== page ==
L3.2 Supervised Ministry 5: Pastoral Approaches for Those Living With Mental Illness

L3.2 Supervised Ministry 5: Pastoral Approaches for Those Living With Mental Illness

L3.2 Supervised Ministry 5: Pastoral Approaches for Those Living With Mental Illness

$295.00$305.00

The Supervised Ministry Series is designed to provide a practical internship in pastoral ministry over an eighteen-month progression.  The arc of this series begins with entering a new place of ministry and concludes with leaving a place of ministry. Along this arc, participants will explore issues of pastoral identity, ethics, and organizational dynamics.

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Course Description

SUPERVISED MINISTRY OVERVIEW

The Supervised Ministry Series is designed to provide a practical internship in pastoral ministry over an eighteen-month progression.  The arc of this series begins with entering a new place of ministry and concludes with leaving a place of ministry. Along this arc, participants will explore issues of pastoral identity, ethics, and organizational dynamics.

A requirement for the Supervised Ministry Series is to be engaged in pastoral ministry with a site supervisor for approximately 6 to 8 hours each week.  It is assumed that participants will be involved in pastoral ministry between the scheduled courses and arrange appropriate time off with the site supervisor.  Participants are required to meet with site supervisors every two weeks and site supervisors are asked to complete reports on those meetings. The coursework does not substitute for supervision of actual experience in ministry.  Instead, it provides a focused learning experience to gain a greater understanding of what competent and ethical pastoral ministry requires.

Participants may serve in any established setting for authorized ministry.  The usual placement will be in a local church. Some participants may be serving in institutional chaplaincies or community outreach programs.  The requirements for the place of ministry are that it be established, that the participant’s role is clearly designated as a ministerial position, and that the site supervisor be an authorized minister approved by the PATHWAYS Director.  The site supervisor may be engaged in ministry elsewhere but needs to be able to see the participant in the ministry setting. (For example, the site supervisor may be the pastor of a neighboring church while the participant is serving in a congregation without an authorized minister on staff.)

During the eighteen-month period, the participant should serve in no more than two different settings.  An essential part of pastoral ministry is to build relationships with people, allow them to grow, and to appropriately end those relationships.  This process, which is at the heart of pastoral ministry, takes time to evolve.

The Director of PATHWAYS has authority to approve both the setting for ministry and the site supervisor.  To be enrolled in Supervised Ministry courses, a participant is required to be engaged in ministry in an approved setting and have a site supervisor.  Questions can be directed to the Director of PATHWAYS.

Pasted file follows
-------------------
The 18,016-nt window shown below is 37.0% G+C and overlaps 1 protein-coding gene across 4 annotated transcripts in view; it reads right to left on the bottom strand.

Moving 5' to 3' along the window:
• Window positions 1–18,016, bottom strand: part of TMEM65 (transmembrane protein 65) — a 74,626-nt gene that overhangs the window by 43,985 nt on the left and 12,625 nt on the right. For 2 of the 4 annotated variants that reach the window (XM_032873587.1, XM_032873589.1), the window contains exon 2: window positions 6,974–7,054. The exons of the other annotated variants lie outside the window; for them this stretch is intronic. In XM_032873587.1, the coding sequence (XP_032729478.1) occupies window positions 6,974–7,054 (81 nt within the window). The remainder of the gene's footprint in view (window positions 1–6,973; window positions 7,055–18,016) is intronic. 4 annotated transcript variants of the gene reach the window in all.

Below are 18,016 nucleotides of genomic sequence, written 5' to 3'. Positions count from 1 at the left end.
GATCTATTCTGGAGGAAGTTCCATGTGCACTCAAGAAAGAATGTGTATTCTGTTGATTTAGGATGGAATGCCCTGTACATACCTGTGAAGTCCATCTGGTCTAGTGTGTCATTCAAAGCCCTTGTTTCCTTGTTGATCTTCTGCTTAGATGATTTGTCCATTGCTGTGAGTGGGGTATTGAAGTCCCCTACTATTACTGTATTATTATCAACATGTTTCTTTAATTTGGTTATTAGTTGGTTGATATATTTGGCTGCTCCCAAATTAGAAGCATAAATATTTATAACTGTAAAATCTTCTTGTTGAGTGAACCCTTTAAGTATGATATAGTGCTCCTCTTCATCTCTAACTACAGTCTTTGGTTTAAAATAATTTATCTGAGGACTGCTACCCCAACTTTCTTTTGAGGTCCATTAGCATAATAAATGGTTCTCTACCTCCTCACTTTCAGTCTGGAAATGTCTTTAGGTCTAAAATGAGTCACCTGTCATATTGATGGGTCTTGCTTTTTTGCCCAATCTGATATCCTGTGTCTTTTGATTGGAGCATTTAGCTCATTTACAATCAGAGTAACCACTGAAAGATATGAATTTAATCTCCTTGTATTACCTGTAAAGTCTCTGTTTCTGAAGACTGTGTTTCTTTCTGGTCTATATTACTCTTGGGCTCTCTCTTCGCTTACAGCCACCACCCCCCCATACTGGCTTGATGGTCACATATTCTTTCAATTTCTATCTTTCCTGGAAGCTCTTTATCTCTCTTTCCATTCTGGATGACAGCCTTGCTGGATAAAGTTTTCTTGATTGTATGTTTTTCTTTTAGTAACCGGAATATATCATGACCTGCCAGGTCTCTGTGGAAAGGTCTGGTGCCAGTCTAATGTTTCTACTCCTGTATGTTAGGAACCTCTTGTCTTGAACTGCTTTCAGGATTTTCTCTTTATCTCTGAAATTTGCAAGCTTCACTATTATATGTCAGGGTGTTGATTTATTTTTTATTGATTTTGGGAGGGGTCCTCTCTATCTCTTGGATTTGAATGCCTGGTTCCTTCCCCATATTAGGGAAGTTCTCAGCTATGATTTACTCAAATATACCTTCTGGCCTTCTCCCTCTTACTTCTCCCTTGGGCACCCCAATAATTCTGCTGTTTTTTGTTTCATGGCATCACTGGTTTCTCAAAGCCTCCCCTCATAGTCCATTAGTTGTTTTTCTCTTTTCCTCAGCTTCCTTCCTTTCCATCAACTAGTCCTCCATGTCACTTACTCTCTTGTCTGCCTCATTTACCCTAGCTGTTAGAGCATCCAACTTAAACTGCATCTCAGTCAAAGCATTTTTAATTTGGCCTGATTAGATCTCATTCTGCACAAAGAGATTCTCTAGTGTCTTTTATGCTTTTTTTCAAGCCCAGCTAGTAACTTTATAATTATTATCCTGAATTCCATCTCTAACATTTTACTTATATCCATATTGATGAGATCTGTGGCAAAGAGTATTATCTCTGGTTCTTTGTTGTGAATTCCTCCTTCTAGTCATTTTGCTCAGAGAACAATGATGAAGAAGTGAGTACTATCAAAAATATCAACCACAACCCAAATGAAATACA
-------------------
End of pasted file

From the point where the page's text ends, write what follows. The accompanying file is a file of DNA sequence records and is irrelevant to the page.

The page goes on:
Course Description

People within the Christian community carry many different kinds of wounds.  Pastoral care is often thought of in the context of wounds from physical illness and medical treatment or in other times of personal crisis.  An overlooked dimension of pastoral care is mental health–an often hidden wound that people carry. In general, most local churches are ill-equipped to support people and families faced with mental disorders.  Simply making referrals to mental health providers does not discharge the responsibility of the pastor or church to offer supportive care and inclusion as members of the community of faith.

During this section of Supervised Ministry, you will learn about the most prevalent categories of what psychologists call mental disorders.  A mental disorder is a persistent change in behavior, emotion, and thinking which impacts a person’s ability to function in day to day activities. In addition to gaining a better understanding of common disorders, this course provides the opportunity to consider how to be pastorally supportive based on case studies and theological reflection.  By considering these issues in the context of supervised ministry, you will be able to develop strategies, which can assist you as a pastoral leader as those in your care experience mental disorders.

Learning Objectives

  • To formulate an approach to pastoral ministry which supports the wholeness of individuals and families living with mental health disorders.
  • To create approaches for providing support for individuals and families living with mental health disorders in specific places of ministry.
  • To differentiate among key elements of particular forms of mental disorders.

Required Texts

  • Albers, Robert H. (Ed.), Meller, William H. (Ed.), Thurder, Steven D. (Ed.) (2012). Ministry with Persons with Mental Illness and Their Families. Fortress Press.

About the text for this course:

Ministry with Persons with Mental Illness and Their Families was selected for this course because of the in-depth background it provides both on mental illness and theological reflection as well as case studies, which provide clear examples and illustrations.   However, please be aware that because it was published in 2012, the references to the Diagnostic Statistical Manual of the American Psychiatric Association (the DSM) are somewhat out of date. In 2015, the DSM-5 was published, making revisions to many diagnostic categories, with supplemental updates in 2017. These changes are important for clinicians who diagnose and treat disorders.  However, the general background on mental disorders contained in Ministry with Persons with Mental Illness and Their Families remains relevant and applicable to pastoral care.